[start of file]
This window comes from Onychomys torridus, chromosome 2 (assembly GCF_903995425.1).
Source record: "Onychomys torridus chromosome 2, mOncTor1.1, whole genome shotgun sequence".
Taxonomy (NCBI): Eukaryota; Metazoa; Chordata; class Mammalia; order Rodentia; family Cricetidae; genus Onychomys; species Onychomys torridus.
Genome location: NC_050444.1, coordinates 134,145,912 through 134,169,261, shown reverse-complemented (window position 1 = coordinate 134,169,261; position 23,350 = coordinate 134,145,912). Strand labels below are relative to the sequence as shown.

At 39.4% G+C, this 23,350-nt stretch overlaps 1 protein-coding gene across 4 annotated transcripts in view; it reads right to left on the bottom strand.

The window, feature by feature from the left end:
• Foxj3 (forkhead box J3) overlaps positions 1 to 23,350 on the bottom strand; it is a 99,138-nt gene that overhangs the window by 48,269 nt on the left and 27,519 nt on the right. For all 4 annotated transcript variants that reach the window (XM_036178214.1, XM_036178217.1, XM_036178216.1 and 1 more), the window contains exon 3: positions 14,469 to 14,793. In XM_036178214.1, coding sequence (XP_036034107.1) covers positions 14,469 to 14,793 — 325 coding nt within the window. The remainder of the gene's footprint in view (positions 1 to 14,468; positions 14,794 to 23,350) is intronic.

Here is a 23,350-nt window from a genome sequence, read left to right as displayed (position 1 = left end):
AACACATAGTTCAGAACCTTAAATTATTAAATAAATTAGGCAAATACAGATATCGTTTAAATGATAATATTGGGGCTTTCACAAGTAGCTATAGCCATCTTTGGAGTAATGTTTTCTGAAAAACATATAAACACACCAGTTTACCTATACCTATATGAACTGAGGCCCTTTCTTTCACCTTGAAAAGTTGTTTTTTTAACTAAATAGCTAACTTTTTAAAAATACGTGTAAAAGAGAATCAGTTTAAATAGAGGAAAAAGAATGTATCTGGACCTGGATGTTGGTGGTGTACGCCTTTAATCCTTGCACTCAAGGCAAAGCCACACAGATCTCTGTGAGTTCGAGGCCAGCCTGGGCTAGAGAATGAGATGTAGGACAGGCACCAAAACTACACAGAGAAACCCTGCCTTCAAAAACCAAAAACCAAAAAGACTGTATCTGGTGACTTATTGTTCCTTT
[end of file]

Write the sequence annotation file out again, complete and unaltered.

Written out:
This window comes from Onychomys torridus, chromosome 2 (assembly GCF_903995425.1).
Source record: "Onychomys torridus chromosome 2, mOncTor1.1, whole genome shotgun sequence".
Taxonomy (NCBI): Eukaryota; Metazoa; Chordata; class Mammalia; order Rodentia; family Cricetidae; genus Onychomys; species Onychomys torridus.
Genome location: NC_050444.1, coordinates 134,145,912 through 134,169,261, shown reverse-complemented (window position 1 = coordinate 134,169,261; position 23,350 = coordinate 134,145,912). Strand labels below are relative to the sequence as shown.

At 39.4% G+C, this 23,350-nt stretch overlaps 1 protein-coding gene across 4 annotated transcripts in view; it reads right to left on the bottom strand.

The window, feature by feature from the left end:
• Foxj3 (forkhead box J3) overlaps positions 1 to 23,350 on the bottom strand; it is a 99,138-nt gene that overhangs the window by 48,269 nt on the left and 27,519 nt on the right. For all 4 annotated transcript variants that reach the window (XM_036178214.1, XM_036178217.1, XM_036178216.1 and 1 more), the window contains exon 3: positions 14,469 to 14,793. In XM_036178214.1, coding sequence (XP_036034107.1) covers positions 14,469 to 14,793 — 325 coding nt within the window. The remainder of the gene's footprint in view (positions 1 to 14,468; positions 14,794 to 23,350) is intronic.

Here is a 23,350-nt window from a genome sequence, read left to right as displayed (position 1 = left end):
AACACATAGTTCAGAACCTTAAATTATTAAATAAATTAGGCAAATACAGATATCGTTTAAATGATAATATTGGGGCTTTCACAAGTAGCTATAGCCATCTTTGGAGTAATGTTTTCTGAAAAACATATAAACACACCAGTTTACCTATACCTATATGAACTGAGGCCCTTTCTTTCACCTTGAAAAGTTGTTTTTTTAACTAAATAGCTAACTTTTTAAAAATACGTGTAAAAGAGAATCAGTTTAAATAGAGGAAAAAGAATGTATCTGGACCTGGATGTTGGTGGTGTACGCCTTTAATCCTTGCACTCAAGGCAAAGCCACACAGATCTCTGTGAGTTCGAGGCCAGCCTGGGCTAGAGAATGAGATGTAGGACAGGCACCAAAACTACACAGAGAAACCCTGCCTTCAAAAACCAAAAACCAAAAAGACTGTATCTGGTGACTTATTGTTCCTTT